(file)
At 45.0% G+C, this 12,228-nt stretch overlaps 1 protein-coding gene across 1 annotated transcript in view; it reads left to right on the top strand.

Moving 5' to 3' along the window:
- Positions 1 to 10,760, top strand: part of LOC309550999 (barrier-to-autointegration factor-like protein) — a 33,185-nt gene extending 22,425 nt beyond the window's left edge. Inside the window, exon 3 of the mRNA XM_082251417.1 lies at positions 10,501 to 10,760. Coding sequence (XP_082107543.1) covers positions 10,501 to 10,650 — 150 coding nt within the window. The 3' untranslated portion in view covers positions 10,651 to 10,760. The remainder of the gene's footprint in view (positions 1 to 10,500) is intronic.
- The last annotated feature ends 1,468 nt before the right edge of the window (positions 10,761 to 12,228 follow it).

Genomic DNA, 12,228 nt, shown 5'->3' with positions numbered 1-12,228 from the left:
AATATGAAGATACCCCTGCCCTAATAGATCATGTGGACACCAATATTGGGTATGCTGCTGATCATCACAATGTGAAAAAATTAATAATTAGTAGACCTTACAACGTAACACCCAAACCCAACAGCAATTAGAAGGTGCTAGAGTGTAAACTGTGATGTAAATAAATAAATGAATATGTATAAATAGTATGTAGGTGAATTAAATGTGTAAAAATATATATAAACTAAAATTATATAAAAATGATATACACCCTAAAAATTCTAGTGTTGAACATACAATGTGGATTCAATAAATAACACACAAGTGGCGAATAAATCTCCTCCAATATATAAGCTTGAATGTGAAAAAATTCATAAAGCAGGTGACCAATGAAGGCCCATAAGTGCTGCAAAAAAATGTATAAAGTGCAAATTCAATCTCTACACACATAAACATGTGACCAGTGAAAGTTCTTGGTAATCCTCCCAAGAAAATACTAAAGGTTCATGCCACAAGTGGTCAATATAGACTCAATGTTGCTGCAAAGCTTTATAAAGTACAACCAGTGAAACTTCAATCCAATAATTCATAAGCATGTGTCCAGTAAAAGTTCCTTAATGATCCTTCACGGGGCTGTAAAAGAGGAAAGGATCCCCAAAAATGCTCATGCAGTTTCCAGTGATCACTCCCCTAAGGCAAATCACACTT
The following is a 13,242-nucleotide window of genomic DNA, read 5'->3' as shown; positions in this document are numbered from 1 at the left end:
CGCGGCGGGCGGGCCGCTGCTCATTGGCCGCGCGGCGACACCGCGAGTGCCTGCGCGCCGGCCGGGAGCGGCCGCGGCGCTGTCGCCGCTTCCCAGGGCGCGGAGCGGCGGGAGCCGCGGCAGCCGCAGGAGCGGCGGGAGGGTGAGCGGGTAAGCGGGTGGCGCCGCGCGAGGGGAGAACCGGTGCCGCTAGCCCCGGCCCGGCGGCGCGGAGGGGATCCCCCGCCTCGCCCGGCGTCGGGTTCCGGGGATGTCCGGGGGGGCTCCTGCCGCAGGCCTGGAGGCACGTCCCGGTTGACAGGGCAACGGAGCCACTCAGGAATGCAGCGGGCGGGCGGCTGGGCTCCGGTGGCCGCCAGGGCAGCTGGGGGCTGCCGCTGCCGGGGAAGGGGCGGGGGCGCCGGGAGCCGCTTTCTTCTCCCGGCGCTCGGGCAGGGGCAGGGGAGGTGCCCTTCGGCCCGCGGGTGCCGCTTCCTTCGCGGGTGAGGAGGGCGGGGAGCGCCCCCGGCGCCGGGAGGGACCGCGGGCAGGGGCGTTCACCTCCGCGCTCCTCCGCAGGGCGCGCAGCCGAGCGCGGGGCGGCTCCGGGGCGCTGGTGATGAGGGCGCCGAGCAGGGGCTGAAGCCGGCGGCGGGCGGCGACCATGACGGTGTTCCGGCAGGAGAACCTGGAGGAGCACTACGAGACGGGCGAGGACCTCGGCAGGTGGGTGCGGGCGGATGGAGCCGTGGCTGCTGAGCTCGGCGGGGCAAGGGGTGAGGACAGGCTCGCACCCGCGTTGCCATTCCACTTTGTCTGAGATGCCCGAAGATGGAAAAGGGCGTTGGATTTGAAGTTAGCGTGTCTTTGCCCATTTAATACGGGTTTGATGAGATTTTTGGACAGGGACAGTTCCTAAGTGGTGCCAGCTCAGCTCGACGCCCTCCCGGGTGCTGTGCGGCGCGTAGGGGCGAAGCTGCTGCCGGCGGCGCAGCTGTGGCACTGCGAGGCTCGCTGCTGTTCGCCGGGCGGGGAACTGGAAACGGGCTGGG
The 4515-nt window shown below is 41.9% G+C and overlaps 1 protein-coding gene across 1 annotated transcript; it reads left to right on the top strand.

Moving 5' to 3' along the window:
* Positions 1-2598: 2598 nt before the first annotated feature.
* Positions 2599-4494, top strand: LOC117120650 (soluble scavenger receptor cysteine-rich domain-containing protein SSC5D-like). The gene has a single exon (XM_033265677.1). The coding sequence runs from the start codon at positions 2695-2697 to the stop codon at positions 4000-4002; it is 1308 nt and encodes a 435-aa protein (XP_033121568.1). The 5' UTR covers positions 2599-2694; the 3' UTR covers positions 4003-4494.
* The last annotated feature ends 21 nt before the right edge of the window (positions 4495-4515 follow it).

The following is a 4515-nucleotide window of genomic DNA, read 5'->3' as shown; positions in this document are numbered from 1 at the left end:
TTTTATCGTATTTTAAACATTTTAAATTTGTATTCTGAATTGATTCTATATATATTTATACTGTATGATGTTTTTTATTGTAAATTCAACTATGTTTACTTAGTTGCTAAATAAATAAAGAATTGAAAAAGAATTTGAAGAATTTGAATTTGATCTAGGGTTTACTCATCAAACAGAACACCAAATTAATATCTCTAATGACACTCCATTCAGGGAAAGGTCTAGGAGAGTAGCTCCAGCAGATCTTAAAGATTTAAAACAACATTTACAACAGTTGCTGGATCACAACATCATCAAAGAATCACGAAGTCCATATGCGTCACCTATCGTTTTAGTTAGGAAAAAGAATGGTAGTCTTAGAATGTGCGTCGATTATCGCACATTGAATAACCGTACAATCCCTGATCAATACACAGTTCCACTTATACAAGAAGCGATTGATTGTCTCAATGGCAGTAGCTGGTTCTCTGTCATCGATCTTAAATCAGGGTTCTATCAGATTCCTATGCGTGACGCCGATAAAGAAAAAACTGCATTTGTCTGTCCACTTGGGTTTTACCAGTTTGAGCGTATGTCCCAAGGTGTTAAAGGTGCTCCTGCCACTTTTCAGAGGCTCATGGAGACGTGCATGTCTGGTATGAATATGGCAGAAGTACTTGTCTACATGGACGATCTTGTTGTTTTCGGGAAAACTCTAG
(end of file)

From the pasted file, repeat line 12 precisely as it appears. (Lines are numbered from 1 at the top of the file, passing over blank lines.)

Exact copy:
* Positions 2599-4494, top strand: LOC117120650 (soluble scavenger receptor cysteine-rich domain-containing protein SSC5D-like). The gene has a single exon (XM_033265677.1). The coding sequence runs from the start codon at positions 2695-2697 to the stop codon at positions 4000-4002; it is 1308 nt and encodes a 435-aa protein (XP_033121568.1). The 5' UTR covers positions 2599-2694; the 3' UTR covers positions 4003-4494.